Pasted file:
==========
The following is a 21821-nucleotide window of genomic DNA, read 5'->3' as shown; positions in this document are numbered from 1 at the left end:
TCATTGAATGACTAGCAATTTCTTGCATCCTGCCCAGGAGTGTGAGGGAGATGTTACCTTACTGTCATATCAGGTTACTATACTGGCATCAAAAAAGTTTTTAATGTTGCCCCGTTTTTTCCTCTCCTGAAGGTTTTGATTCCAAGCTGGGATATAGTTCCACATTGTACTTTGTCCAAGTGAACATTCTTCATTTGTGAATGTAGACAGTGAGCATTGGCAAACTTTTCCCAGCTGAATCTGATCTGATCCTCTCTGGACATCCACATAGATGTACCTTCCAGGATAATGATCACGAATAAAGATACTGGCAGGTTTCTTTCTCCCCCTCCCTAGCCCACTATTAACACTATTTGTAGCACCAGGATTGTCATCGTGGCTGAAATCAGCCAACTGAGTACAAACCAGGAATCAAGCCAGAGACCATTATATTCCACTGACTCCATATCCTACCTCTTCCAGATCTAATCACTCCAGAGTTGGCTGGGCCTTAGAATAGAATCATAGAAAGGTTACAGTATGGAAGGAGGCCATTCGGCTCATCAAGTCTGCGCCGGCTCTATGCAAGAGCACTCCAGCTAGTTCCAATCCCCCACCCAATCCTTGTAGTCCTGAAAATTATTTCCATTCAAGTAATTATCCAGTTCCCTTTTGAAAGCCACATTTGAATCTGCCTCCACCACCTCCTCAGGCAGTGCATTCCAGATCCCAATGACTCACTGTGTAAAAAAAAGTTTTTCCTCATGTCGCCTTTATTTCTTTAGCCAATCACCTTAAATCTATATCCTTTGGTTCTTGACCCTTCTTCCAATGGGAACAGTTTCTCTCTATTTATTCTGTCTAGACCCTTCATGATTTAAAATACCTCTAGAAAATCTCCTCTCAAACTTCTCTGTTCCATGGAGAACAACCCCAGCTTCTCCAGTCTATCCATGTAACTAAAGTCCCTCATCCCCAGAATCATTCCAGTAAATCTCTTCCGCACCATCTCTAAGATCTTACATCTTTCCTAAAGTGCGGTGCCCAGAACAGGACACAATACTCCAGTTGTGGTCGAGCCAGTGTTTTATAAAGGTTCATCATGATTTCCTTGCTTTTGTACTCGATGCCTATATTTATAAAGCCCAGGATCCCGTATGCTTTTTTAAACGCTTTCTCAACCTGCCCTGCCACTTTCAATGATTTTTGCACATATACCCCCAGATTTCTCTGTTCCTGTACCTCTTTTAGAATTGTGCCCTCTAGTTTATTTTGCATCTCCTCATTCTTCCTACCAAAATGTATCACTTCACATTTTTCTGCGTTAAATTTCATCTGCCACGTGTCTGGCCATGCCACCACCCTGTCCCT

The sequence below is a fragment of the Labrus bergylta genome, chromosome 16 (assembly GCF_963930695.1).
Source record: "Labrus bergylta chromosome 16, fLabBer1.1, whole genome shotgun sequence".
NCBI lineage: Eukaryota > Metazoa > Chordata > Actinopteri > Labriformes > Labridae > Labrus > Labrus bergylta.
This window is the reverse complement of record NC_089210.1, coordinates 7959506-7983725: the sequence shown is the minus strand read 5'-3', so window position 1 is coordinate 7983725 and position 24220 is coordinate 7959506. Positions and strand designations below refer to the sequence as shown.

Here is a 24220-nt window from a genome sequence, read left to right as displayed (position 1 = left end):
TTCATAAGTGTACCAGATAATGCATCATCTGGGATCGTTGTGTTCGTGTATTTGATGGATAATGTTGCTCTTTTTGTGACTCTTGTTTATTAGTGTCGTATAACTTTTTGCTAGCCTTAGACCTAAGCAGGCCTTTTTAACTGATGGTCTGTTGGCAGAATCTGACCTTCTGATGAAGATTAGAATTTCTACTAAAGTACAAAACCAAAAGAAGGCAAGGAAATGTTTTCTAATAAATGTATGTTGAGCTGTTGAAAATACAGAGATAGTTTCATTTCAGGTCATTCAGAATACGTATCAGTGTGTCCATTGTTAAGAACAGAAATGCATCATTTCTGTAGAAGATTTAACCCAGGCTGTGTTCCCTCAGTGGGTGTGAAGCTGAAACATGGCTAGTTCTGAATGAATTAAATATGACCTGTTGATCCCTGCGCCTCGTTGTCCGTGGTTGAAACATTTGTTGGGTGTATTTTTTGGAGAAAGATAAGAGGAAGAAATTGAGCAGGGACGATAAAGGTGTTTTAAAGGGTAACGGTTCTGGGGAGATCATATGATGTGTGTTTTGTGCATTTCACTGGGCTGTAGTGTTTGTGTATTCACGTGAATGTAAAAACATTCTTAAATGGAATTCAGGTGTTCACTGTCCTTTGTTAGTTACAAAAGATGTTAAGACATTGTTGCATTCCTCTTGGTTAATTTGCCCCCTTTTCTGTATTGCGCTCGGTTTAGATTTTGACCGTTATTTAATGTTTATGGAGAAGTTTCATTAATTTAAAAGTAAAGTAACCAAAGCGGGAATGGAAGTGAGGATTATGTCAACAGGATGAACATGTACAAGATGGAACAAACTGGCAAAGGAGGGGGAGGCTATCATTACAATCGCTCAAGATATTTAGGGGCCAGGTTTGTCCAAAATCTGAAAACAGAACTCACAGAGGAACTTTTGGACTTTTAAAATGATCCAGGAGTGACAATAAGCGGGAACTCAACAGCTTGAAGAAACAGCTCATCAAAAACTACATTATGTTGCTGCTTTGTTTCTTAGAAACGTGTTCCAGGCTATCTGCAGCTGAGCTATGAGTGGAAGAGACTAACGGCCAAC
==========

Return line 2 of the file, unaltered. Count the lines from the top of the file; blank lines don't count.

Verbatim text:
TCATTGAATGACTAGCAATTTCTTGCATCCTGCCCAGGAGTGTGAGGGAGATGTTACCTTACTGTCATATCAGGTTACTATACTGGCATCAAAAAAGTTTTTAATGTTGCCCCGTTTTTTCCTCTCCTGAAGGTTTTGATTCCAAGCTGGGATATAGTTCCACATTGTACTTTGTCCAAGTGAACATTCTTCATTTGTGAATGTAGACAGTGAGCATTGGCAAACTTTTCCCAGCTGAATCTGATCTGATCCTCTCTGGACATCCACATAGATGTACCTTCCAGGATAATGATCACGAATAAAGATACTGGCAGGTTTCTTTCTCCCCCTCCCTAGCCCACTATTAACACTATTTGTAGCACCAGGATTGTCATCGTGGCTGAAATCAGCCAACTGAGTACAAACCAGGAATCAAGCCAGAGACCATTATATTCCACTGACTCCATATCCTACCTCTTCCAGATCTAATCACTCCAGAGTTGGCTGGGCCTTAGAATAGAATCATAGAAAGGTTACAGTATGGAAGGAGGCCATTCGGCTCATCAAGTCTGCGCCGGCTCTATGCAAGAGCACTCCAGCTAGTTCCAATCCCCCACCCAATCCTTGTAGTCCTGAAAATTATTTCCATTCAAGTAATTATCCAGTTCCCTTTTGAAAGCCACATTTGAATCTGCCTCCACCACCTCCTCAGGCAGTGCATTCCAGATCCCAATGACTCACTGTGTAAAAAAAAGTTTTTCCTCATGTCGCCTTTATTTCTTTAGCCAATCACCTTAAATCTATATCCTTTGGTTCTTGACCCTTCTTCCAATGGGAACAGTTTCTCTCTATTTATTCTGTCTAGACCCTTCATGATTTAAAATACCTCTAGAAAATCTCCTCTCAAACTTCTCTGTTCCATGGAGAACAACCCCAGCTTCTCCAGTCTATCCATGTAACTAAAGTCCCTCATCCCCAGAATCATTCCAGTAAATCTCTTCCGCACCATCTCTAAGATCTTACATCTTTCCTAAAGTGCGGTGCCCAGAACAGGACACAATACTCCAGTTGTGGTCGAGCCAGTGTTTTATAAAGGTTCATCATGATTTCCTTGCTTTTGTACTCGATGCCTATATTTATAAAGCCCAGGATCCCGTATGCTTTTTTAAACGCTTTCTCAACCTGCCCTGCCACTTTCAATGATTTTTGCACATATACCCCCAGATTTCTCTGTTCCTGTACCTCTTTTAGAATTGTGCCCTCTAGTTTATTTTGCATCTCCTCATTCTTCCTACCAAAATGTATCACTTCACATTTTTCTGCGTTAAATTTCATCTGCCACGTGTCTGGCCATGCCACCACCCTGTCCCT